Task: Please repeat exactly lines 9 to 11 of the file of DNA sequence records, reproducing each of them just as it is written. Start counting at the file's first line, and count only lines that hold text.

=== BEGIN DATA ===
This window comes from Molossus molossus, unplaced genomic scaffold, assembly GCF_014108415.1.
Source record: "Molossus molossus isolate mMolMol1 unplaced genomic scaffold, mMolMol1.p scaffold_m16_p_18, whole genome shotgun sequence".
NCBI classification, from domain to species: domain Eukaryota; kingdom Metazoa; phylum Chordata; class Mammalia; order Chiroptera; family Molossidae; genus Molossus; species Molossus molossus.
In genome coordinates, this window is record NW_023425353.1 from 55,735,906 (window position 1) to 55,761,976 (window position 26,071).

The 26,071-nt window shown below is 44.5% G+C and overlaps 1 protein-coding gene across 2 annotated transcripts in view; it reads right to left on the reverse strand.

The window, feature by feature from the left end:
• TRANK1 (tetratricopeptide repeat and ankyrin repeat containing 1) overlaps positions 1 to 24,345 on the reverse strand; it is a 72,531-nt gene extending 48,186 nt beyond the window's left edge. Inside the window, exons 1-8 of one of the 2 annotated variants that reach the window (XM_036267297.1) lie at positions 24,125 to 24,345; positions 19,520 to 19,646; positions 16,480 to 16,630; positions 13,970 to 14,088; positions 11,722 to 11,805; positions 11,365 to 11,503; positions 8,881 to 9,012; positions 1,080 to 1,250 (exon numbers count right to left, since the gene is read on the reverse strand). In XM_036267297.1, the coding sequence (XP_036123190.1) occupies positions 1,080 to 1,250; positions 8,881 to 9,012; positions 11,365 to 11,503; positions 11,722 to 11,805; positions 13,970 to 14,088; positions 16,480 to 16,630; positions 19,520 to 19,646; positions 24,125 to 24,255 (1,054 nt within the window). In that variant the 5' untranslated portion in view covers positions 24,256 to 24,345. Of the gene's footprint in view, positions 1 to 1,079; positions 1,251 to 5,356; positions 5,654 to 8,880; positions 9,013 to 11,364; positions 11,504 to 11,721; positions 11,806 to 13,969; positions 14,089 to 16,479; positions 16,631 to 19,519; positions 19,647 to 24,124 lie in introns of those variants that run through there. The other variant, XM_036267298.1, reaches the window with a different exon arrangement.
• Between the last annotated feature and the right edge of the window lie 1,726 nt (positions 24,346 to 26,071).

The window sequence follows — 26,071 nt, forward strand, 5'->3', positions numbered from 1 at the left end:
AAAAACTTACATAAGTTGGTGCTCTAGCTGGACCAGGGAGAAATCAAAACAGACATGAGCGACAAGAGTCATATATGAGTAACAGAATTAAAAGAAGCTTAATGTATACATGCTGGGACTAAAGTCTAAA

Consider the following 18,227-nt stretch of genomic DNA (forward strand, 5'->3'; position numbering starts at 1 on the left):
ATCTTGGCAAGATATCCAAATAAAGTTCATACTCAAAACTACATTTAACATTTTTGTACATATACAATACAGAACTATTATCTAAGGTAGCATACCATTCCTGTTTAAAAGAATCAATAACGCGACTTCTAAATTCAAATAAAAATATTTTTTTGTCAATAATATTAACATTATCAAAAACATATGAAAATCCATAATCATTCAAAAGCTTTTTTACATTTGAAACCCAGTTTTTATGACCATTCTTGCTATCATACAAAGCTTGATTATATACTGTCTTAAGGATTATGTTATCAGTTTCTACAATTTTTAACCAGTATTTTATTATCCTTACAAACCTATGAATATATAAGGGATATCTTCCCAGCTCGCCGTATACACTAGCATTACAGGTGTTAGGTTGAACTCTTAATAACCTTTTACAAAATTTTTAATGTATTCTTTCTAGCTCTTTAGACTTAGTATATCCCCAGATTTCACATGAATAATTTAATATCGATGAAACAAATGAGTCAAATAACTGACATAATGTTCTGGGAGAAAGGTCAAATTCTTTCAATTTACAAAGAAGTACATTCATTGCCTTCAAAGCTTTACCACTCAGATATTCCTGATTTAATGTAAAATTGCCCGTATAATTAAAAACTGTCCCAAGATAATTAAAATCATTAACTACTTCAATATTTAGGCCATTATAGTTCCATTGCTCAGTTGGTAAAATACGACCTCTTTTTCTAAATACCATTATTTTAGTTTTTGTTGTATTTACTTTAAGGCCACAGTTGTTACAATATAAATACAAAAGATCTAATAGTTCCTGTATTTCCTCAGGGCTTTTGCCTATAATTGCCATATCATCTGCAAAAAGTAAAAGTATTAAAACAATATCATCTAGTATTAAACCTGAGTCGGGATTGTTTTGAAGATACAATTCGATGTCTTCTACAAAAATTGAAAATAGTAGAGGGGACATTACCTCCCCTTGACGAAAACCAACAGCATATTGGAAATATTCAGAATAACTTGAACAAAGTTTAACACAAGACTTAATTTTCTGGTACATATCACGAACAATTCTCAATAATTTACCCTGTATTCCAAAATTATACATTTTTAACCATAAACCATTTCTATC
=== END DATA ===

The window sequence follows — 26,071 nt, forward strand, 5'->3', positions numbered from 1 at the left end:
AAAAACTTACATAAGTTGGTGCTCTAGCTGGACCAGGGAGAAATCAAAACAGACATGAGCGACAAGAGTCATATATGAGTAACAGAATTAAAAGAAGCTTAATGTATACATGCTGGGACTAAAGTCTAAA

Consider the following 18,227-nt stretch of genomic DNA (forward strand, 5'->3'; position numbering starts at 1 on the left):